01 Apr The Thread Runners
In therapy, I hear peoples’ narratives about their lives. It really is one of the most interesting parts of what I do and it is an honor to be trusted with these precious stories. One of the most difficult challenges people face is when the narrative of how they thought life was supposed to be or how life was supposed to go, turns out not to be true or has been changed by something catastrophic. There is a feeling of being lost and unmoored when what they were counting on can no longer be counted on. This includes an untimely death, an unexpected divorce, a debilitating disease, or just a part that didn’t go the way they expected.
Another challenge that people face in terms of their stories has to do with what I call the thread runners. Of course, this is a takeoff on the book/movie called The Maze Runner. Instead of running through a maze that slams shut at sundown, my thread runners are running a variety of storylines in their heads based on their current circumstances. So when a person is depressed or anxious, the stories they write of how life might go are based on the lens of depression or anxiety. Subsequently, that outlook can make the future look pretty grim. The problem is, of course, the storylines are not accurate predictions as much as they are reflections of the current state of mind. So in the anxious mind, the possible stories about the future are very anxious. In the depressed mind, the possible stories about the future are depressing.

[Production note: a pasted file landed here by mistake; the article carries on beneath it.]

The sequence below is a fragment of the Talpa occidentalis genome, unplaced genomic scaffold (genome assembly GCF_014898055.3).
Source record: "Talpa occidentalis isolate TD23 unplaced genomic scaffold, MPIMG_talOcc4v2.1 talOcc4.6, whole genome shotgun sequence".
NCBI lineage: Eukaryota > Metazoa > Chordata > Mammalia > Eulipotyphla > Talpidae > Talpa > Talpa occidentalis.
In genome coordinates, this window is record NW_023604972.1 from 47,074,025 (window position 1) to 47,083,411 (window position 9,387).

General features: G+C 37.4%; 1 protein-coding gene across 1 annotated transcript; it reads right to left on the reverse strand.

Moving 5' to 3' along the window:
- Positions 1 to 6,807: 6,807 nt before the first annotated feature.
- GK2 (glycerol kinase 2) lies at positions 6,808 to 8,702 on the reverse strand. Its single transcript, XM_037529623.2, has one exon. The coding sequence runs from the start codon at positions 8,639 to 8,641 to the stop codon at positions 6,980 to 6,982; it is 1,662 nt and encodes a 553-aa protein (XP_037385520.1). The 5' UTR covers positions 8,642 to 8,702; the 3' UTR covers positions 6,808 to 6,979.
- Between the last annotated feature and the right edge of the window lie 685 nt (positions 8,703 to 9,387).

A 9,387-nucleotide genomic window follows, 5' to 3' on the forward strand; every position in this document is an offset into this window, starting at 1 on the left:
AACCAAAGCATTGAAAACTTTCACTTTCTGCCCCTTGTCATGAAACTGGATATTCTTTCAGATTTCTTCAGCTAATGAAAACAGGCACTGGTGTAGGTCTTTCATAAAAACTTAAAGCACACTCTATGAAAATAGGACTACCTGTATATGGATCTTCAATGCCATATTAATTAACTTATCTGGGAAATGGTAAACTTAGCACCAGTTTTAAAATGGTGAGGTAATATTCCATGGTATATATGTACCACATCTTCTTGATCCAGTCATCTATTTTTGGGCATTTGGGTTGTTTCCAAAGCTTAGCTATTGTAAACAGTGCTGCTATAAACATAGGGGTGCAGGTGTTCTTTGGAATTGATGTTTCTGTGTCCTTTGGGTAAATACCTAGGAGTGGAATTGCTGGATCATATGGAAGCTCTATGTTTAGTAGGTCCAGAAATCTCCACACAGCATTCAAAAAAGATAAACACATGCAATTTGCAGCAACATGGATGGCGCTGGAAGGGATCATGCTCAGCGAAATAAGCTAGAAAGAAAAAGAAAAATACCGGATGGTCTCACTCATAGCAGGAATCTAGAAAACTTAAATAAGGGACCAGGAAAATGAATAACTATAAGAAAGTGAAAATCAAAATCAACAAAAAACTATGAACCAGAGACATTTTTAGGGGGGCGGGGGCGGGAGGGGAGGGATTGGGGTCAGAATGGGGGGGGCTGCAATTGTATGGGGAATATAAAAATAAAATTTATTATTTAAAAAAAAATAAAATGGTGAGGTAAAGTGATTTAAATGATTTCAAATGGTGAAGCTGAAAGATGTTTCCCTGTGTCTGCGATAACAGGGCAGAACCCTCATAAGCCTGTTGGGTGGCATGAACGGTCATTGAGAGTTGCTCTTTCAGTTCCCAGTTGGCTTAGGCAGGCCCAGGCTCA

Though it is very difficult to do, I work hard to convince these clients that what they are expecting is more a product of where they are than where they might be. Yes, it’s true that their vision might be the way life goes, especially if they focus on it too hard. That’s the problem, you see. The more you believe it’s true, the more you make it happen. So we take a lot of time in therapy talking about the possible stories that they are considering but also talking about alternative stories not so much based on anxiety or depression but based on other real (and more hopeful) possibilities.
Like many of the things I blog about, I really believe this is a common problem to us all; not just the clinically depressed or anxious. In a very broad sense, our mood is a lens through which we view the world. Many times, what we’re looking at is more a reflection of who we are, where we are, and how we are feeling than it is of the thing itself. I’ll bet that how you’re feeling right now has a bearing on how you think tomorrow’s going to go. That’s okay if you’re feeling good today but if you’re not, consider writing a different story; consider chasing a different thread. You have until sundown!